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I’m currently pursuing a part-time masters degree in Electrical and Computer Engineering while working as a Computer Engineer. I was wondering, Will my part-time degree be treated any differently than a full-time degree would be?

I’ve met with some strange reactions when telling people about my part-time degree (even though they have become a fairly common thing); mostly because I only take 1 class per semester, for 3 semesters a year. Even though I take the same classes as the full-time program, I feel that the part-time degree gets less respect, because it doesn’t require you to go through the full rigor of 12 or more credit hours each semester.

I know that it’s the individual’s skills that matter more than just the degree for most (good) companies. But has anyone had an experience where a part-time degree M.S. was treated differently than a full-time degree, in terms of salary/compensation or in terms of job qualification?

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    What do you mean by "some strange reactions"? How do you know they treat full time degree differently? Different in what sense? – scaaahu May 27 '15 at 4:27
  • What country are we talking about? Please edit and add a tag – Jan Doggen May 27 '15 at 6:26
  • I don't get it. If you attend part time or full time, don't you still get the same degree? I thought part time just meant that you achieve it more slowly? – Brandin May 27 '15 at 6:49
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    You get that reaction because you are selling it poorly. Why are you doing a "part-time degree"? Will your certificate state that you have a "part-time degree"? A marketing guy may tell you he "is doing his Masters degree alongside his job" and explain it with "his eagerness to learn and his need for continuous professional development". Now, which one does sound better? – Alexander May 27 '15 at 10:41
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    I'm doing a similar thing (2 classes per semester, 2 semesters per year). If anything, it's been a plus. Employers like to see that I can work full time, I'm motivated to do the course work, and have a high GPA. – Kathy May 27 '15 at 14:12
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Whether you finish a degree in 1 semester or 20 has little bearing on its competitive value. Your terminology is a bit flawed, there is no such thing as a "part time degree". Once you have a degree, you have it. The fact that you went to school part-time has no relevance. If a school doesn't hold the same requirements for a "full time degree" and a "part time degree" then they're doing it wrong (i.e. they should really have their accreditation revoked).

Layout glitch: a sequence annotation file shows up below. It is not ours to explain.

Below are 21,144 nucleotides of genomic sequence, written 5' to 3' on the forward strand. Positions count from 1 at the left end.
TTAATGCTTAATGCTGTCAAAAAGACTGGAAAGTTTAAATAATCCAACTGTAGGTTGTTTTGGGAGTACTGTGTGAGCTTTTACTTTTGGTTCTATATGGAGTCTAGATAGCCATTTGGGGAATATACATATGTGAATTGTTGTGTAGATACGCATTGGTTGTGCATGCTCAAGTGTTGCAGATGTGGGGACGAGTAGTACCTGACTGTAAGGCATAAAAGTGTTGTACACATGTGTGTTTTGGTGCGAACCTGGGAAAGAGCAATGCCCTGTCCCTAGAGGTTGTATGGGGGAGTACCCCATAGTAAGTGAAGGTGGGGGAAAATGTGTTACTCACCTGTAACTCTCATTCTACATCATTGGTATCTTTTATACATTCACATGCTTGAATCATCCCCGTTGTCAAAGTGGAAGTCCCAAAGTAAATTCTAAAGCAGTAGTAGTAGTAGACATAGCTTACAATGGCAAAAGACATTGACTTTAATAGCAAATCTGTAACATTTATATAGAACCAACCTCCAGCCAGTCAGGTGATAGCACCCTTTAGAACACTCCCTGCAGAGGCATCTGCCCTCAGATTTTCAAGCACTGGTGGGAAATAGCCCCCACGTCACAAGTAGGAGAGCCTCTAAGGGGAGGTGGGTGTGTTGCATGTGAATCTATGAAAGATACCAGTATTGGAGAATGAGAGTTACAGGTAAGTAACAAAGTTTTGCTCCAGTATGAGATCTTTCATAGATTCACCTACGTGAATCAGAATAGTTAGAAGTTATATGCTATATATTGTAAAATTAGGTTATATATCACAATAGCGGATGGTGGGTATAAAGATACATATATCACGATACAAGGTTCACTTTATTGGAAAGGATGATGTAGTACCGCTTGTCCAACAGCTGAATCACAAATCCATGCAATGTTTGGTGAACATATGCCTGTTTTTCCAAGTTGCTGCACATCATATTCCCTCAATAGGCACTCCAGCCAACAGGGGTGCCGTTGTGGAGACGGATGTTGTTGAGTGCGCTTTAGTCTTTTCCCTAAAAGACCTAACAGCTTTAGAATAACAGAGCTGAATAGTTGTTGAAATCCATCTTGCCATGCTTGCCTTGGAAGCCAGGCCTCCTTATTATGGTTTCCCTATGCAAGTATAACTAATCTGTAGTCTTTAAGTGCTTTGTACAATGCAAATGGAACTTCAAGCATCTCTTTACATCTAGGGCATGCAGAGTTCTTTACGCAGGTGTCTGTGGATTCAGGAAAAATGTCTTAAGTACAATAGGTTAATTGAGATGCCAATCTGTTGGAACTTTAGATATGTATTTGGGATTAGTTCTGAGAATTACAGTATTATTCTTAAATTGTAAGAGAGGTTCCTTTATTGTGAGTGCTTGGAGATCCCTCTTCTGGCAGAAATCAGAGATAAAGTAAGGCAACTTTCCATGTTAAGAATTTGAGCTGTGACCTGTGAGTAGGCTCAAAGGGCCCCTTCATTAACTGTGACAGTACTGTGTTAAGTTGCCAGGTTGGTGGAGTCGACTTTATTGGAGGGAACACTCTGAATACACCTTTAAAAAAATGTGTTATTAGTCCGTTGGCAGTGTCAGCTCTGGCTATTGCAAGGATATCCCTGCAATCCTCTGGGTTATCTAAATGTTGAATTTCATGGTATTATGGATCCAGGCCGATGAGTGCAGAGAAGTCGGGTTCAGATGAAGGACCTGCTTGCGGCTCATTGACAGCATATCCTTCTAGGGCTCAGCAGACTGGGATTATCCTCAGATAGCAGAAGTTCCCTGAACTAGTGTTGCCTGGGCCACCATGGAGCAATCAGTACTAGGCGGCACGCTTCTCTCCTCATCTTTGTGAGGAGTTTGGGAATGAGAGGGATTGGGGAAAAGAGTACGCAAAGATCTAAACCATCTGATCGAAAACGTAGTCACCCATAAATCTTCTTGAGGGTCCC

On the other side of that coin, for some positions where you received the degree and in what program has much more relevance. MIT or Harvard may have options for part-time students, but I bet it's competitive getting into those programs, and some simply won't accommodate part-time students (though most will).

More important than either of these is the explanation you have for things. In a few years, you really only need to put your graduation date, Degree, and GPA, etc., not the years attended. You'll inspire some with your tales of going back to school after being in the workplace and working your way through school if you are able to tell a good story. Others won't be so interested, but the things you learned at work while going to school part-time, etc. will potentially be very valuable.

  • This might vary based on the school and industry. MBA students at Booth (University of Chicago) are treated very differently by the industry if they were full or part time students. It will come up during interviews. – Chuu May 27 '15 at 15:20
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I've been involved in interviewing people a few times. If someone lists a degree on his resume, it has never occurred to me to ask whether they were studying full-time or part=time. I don't recall ever hearing anyone else involved in selecting a candidate bring the subject up. If you don't mention it, I doubt anyone would ask.